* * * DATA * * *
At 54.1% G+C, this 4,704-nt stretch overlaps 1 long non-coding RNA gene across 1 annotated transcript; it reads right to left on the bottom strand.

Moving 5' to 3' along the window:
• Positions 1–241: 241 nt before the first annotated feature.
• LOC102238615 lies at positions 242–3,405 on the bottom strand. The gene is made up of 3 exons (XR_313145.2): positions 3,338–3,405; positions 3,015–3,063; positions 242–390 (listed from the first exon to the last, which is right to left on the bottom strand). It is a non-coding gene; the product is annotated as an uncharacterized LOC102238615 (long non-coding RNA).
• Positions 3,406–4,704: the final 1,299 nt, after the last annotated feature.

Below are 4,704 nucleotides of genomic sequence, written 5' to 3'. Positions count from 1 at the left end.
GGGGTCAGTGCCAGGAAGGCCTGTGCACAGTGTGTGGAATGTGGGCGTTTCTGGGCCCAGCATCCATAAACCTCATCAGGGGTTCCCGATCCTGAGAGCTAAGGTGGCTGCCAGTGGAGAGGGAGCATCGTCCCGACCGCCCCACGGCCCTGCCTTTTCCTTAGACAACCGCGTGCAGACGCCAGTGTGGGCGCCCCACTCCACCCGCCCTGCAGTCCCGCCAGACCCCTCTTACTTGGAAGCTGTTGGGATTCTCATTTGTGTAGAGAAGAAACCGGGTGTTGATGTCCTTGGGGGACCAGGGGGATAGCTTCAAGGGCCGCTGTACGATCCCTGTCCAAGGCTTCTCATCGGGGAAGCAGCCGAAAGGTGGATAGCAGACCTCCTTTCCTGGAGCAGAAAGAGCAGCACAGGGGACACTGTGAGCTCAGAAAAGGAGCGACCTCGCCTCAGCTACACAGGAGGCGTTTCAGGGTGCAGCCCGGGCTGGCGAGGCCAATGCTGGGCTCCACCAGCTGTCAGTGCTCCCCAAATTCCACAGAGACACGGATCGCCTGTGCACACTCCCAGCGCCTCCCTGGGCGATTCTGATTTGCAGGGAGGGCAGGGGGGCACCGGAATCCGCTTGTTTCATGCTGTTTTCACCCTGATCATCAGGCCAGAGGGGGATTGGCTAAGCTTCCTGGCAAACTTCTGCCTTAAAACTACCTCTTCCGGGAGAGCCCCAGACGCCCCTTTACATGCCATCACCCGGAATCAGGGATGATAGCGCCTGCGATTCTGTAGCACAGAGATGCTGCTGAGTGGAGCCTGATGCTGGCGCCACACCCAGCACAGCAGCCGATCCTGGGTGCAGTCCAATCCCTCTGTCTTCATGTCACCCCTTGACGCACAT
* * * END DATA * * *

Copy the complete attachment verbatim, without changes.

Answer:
At 54.1% G+C, this 4,704-nt stretch overlaps 1 long non-coding RNA gene across 1 annotated transcript; it reads right to left on the bottom strand.

Moving 5' to 3' along the window:
• Positions 1–241: 241 nt before the first annotated feature.
• LOC102238615 lies at positions 242–3,405 on the bottom strand. The gene is made up of 3 exons (XR_313145.2): positions 3,338–3,405; positions 3,015–3,063; positions 242–390 (listed from the first exon to the last, which is right to left on the bottom strand). It is a non-coding gene; the product is annotated as an uncharacterized LOC102238615 (long non-coding RNA).
• Positions 3,406–4,704: the final 1,299 nt, after the last annotated feature.

Below are 4,704 nucleotides of genomic sequence, written 5' to 3'. Positions count from 1 at the left end.
GGGGTCAGTGCCAGGAAGGCCTGTGCACAGTGTGTGGAATGTGGGCGTTTCTGGGCCCAGCATCCATAAACCTCATCAGGGGTTCCCGATCCTGAGAGCTAAGGTGGCTGCCAGTGGAGAGGGAGCATCGTCCCGACCGCCCCACGGCCCTGCCTTTTCCTTAGACAACCGCGTGCAGACGCCAGTGTGGGCGCCCCACTCCACCCGCCCTGCAGTCCCGCCAGACCCCTCTTACTTGGAAGCTGTTGGGATTCTCATTTGTGTAGAGAAGAAACCGGGTGTTGATGTCCTTGGGGGACCAGGGGGATAGCTTCAAGGGCCGCTGTACGATCCCTGTCCAAGGCTTCTCATCGGGGAAGCAGCCGAAAGGTGGATAGCAGACCTCCTTTCCTGGAGCAGAAAGAGCAGCACAGGGGACACTGTGAGCTCAGAAAAGGAGCGACCTCGCCTCAGCTACACAGGAGGCGTTTCAGGGTGCAGCCCGGGCTGGCGAGGCCAATGCTGGGCTCCACCAGCTGTCAGTGCTCCCCAAATTCCACAGAGACACGGATCGCCTGTGCACACTCCCAGCGCCTCCCTGGGCGATTCTGATTTGCAGGGAGGGCAGGGGGGCACCGGAATCCGCTTGTTTCATGCTGTTTTCACCCTGATCATCAGGCCAGAGGGGGATTGGCTAAGCTTCCTGGCAAACTTCTGCCTTAAAACTACCTCTTCCGGGAGAGCCCCAGACGCCCCTTTACATGCCATCACCCGGAATCAGGGATGATAGCGCCTGCGATTCTGTAGCACAGAGATGCTGCTGAGTGGAGCCTGATGCTGGCGCCACACCCAGCACAGCAGCCGATCCTGGGTGCAGTCCAATCCCTCTGTCTTCATGTCACCCCTTGACGCACAT